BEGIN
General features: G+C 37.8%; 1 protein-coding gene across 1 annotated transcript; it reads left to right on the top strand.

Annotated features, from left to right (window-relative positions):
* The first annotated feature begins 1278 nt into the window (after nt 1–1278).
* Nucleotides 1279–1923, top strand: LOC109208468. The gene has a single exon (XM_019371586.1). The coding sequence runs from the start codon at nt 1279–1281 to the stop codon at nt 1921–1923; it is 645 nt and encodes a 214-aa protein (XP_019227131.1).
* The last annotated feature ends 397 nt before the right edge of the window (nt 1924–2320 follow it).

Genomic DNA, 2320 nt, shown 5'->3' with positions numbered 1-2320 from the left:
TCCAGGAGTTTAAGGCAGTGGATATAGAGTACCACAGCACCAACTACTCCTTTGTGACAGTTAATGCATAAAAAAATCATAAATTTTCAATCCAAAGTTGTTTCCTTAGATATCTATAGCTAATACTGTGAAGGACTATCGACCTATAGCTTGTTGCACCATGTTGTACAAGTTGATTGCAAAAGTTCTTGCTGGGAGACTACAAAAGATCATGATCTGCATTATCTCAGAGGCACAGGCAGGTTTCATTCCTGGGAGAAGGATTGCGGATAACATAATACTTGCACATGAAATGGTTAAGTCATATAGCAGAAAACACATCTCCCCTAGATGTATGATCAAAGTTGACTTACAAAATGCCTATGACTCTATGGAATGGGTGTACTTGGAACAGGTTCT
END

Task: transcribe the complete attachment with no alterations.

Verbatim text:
General features: G+C 37.8%; 1 protein-coding gene across 1 annotated transcript; it reads left to right on the top strand.

Annotated features, from left to right (window-relative positions):
* The first annotated feature begins 1278 nt into the window (after nt 1–1278).
* Nucleotides 1279–1923, top strand: LOC109208468. The gene has a single exon (XM_019371586.1). The coding sequence runs from the start codon at nt 1279–1281 to the stop codon at nt 1921–1923; it is 645 nt and encodes a 214-aa protein (XP_019227131.1).
* The last annotated feature ends 397 nt before the right edge of the window (nt 1924–2320 follow it).

Genomic DNA, 2320 nt, shown 5'->3' with positions numbered 1-2320 from the left:
TCCAGGAGTTTAAGGCAGTGGATATAGAGTACCACAGCACCAACTACTCCTTTGTGACAGTTAATGCATAAAAAAATCATAAATTTTCAATCCAAAGTTGTTTCCTTAGATATCTATAGCTAATACTGTGAAGGACTATCGACCTATAGCTTGTTGCACCATGTTGTACAAGTTGATTGCAAAAGTTCTTGCTGGGAGACTACAAAAGATCATGATCTGCATTATCTCAGAGGCACAGGCAGGTTTCATTCCTGGGAGAAGGATTGCGGATAACATAATACTTGCACATGAAATGGTTAAGTCATATAGCAGAAAACACATCTCCCCTAGATGTATGATCAAAGTTGACTTACAAAATGCCTATGACTCTATGGAATGGGTGTACTTGGAACAGGTTCT